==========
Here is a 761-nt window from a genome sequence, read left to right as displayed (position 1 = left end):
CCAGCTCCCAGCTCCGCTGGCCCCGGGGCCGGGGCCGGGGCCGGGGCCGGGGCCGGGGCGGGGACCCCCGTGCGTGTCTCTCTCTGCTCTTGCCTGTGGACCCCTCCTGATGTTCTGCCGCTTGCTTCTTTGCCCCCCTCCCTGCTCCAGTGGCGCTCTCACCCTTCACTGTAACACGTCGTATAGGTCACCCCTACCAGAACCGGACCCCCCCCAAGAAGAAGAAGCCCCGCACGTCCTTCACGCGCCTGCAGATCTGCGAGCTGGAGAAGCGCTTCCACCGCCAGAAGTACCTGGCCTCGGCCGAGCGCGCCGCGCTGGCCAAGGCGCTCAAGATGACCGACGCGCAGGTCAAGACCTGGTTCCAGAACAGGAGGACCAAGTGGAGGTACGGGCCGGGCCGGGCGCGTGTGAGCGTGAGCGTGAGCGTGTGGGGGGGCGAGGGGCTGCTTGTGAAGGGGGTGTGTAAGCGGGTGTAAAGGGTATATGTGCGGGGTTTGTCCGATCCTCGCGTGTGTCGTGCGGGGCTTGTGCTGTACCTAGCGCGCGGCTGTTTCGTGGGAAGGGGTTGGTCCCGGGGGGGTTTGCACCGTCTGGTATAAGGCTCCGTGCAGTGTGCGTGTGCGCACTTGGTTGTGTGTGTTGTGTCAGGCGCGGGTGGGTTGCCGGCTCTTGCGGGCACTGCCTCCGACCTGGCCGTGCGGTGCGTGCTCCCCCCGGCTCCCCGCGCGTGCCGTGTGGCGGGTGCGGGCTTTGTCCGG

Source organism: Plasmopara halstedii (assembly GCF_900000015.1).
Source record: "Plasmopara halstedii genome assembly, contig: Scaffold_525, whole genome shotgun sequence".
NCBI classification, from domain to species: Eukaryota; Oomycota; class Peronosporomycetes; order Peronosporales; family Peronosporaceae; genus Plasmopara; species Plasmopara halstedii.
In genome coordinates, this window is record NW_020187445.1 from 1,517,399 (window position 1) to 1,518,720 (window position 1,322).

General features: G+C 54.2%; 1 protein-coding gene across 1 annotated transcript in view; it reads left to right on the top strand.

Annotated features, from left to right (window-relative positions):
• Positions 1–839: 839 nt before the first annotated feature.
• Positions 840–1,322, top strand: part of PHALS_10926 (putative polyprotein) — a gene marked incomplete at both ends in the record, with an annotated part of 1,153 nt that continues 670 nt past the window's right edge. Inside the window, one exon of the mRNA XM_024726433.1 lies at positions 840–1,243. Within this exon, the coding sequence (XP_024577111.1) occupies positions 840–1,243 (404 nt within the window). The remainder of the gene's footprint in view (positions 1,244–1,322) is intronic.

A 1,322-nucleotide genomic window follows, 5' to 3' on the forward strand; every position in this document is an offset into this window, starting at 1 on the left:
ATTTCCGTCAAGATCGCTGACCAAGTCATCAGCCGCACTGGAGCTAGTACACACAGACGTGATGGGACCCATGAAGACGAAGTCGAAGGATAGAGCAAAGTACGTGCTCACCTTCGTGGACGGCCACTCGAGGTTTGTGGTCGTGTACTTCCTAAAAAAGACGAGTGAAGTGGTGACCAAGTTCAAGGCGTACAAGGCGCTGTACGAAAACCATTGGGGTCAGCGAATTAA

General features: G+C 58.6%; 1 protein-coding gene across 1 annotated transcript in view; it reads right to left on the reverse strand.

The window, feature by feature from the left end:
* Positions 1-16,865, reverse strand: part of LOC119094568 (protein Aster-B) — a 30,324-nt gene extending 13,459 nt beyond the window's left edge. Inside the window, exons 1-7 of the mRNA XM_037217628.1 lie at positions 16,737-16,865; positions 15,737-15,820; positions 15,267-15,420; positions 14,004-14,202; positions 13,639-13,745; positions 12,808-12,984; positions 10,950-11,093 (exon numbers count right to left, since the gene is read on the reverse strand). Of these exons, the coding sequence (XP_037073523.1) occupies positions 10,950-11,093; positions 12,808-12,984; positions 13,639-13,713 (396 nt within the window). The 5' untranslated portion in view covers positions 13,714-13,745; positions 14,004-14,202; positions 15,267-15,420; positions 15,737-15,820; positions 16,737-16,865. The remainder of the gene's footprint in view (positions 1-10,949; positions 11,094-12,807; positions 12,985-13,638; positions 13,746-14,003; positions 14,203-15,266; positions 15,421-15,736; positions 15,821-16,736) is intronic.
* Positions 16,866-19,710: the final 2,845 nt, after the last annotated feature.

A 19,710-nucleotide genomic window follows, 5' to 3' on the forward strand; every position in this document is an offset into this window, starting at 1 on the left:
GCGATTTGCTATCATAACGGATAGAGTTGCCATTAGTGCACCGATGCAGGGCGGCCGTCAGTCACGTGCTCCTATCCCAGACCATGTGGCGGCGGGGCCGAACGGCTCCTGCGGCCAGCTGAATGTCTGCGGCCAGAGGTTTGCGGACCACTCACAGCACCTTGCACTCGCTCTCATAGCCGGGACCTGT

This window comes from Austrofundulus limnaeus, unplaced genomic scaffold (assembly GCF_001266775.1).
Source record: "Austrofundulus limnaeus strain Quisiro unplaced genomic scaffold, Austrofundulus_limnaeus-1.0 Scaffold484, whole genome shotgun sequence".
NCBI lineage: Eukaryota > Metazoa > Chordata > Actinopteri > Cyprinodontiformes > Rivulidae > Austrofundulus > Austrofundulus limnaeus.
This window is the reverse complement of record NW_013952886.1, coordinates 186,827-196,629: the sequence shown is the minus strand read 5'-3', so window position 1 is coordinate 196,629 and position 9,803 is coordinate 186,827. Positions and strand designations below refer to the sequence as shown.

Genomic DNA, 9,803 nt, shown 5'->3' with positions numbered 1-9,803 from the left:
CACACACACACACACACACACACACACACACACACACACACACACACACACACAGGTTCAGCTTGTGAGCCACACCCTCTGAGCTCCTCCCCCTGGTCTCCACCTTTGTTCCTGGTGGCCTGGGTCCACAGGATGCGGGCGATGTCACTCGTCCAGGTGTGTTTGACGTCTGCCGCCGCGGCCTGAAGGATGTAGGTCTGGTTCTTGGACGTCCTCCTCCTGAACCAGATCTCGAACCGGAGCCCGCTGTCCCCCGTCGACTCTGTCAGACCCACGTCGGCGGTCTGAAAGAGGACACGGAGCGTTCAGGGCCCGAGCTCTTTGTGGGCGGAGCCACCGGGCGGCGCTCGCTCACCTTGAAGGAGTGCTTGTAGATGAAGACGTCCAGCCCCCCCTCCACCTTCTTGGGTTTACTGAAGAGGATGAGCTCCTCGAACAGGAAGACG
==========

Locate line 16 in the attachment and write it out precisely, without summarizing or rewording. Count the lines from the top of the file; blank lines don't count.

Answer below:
* Positions 16,866-19,710: the final 2,845 nt, after the last annotated feature.